Should language be tested by discrete points or by integrative testing?Traditionally, language test have been constructed on the assumption that: language can be broken down intoits component and those component parts are duly tested.What is discrete point?Language is segmented into many small linguistic points and the four language skills of listening, speaking,reading and writing. Test questions are designed to test these skills and linguistic points. A discrete point testconsists of many questions on a large number of linguistic points, but each question tests only one linguisticpoint.Examples of Discrete point test are:1. Phoneme recognition.2. Yes/No, True/ False answers.3. Spelling.4. Word completion.5. Grammar items.6. Multiple choice tests.Such tests have a down side in that they take language out of context and usually bear no relationship to theconcept or use of whole language.Discrete point test met with some criticism, particularly in the view of more recent trends toward viewing theunits of language and its communicative nature and purpose, and viewing language as the arithmetic sum ofall its parts.That is why John Oller (1976) introduced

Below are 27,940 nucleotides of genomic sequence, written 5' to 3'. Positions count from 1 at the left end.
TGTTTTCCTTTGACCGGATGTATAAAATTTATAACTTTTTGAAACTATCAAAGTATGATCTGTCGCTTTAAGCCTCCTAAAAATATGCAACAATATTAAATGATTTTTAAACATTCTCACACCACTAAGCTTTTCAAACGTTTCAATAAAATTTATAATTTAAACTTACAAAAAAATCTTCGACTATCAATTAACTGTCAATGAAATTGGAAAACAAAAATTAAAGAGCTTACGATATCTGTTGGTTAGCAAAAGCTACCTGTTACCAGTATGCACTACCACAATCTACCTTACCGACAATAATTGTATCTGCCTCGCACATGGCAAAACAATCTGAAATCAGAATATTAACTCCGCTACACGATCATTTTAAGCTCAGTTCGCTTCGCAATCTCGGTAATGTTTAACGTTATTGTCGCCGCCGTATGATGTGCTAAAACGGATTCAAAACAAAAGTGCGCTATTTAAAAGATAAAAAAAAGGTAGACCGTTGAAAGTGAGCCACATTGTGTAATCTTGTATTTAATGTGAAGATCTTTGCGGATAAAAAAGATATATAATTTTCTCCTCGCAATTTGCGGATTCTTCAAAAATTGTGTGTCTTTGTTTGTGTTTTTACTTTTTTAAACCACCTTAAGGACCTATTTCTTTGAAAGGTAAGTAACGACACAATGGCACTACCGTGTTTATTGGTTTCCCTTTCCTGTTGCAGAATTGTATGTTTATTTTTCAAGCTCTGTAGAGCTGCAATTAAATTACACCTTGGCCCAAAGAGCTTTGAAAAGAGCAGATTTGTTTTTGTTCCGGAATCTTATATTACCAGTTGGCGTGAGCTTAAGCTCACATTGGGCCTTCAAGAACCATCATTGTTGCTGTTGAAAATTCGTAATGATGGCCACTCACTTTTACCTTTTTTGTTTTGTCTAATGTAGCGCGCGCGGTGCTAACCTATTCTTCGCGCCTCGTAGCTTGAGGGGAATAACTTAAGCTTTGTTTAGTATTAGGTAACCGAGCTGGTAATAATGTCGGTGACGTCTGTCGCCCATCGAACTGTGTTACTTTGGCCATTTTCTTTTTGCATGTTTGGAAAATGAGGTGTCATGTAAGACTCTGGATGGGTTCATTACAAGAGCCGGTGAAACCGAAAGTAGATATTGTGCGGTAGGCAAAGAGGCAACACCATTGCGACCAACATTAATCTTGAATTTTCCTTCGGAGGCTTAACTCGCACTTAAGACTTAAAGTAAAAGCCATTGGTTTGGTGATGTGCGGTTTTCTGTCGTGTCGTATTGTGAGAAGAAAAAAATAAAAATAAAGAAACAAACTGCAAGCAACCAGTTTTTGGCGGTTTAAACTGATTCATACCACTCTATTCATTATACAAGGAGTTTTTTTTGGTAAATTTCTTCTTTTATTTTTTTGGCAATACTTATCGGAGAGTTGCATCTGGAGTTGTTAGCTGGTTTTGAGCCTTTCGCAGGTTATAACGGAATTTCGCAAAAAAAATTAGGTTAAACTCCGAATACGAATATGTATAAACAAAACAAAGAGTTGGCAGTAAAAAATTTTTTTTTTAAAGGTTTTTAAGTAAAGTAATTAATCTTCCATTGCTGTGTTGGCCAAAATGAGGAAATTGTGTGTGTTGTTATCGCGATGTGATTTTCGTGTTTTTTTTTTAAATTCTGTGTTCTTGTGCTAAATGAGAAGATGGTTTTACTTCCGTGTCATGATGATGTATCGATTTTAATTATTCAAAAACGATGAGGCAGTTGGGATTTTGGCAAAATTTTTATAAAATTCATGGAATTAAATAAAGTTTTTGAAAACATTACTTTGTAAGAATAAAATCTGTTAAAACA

According to him
language competence is a unified set of interacting abilities which cannot be separated apart and testedadequately.
discrete items attempt to test knowledge of language one bit at a time, integrativetests attempt to assess a learner's capacity to use many bits all at the same time, and possibly while exercisingseveral presumed components of a grammatical system, and perhaps more than one of the traditional skills oraspects of skills.
Therefore, communicative competence is so global and requires such
use in thereal world that it cannot be captured in additive tests of grammar or reading or vocabulary and other discretepoints of language.This emphasizes the simultaneous testing of the testee's multiple linguistic competence from variousperspectives.Examples of integrative test are: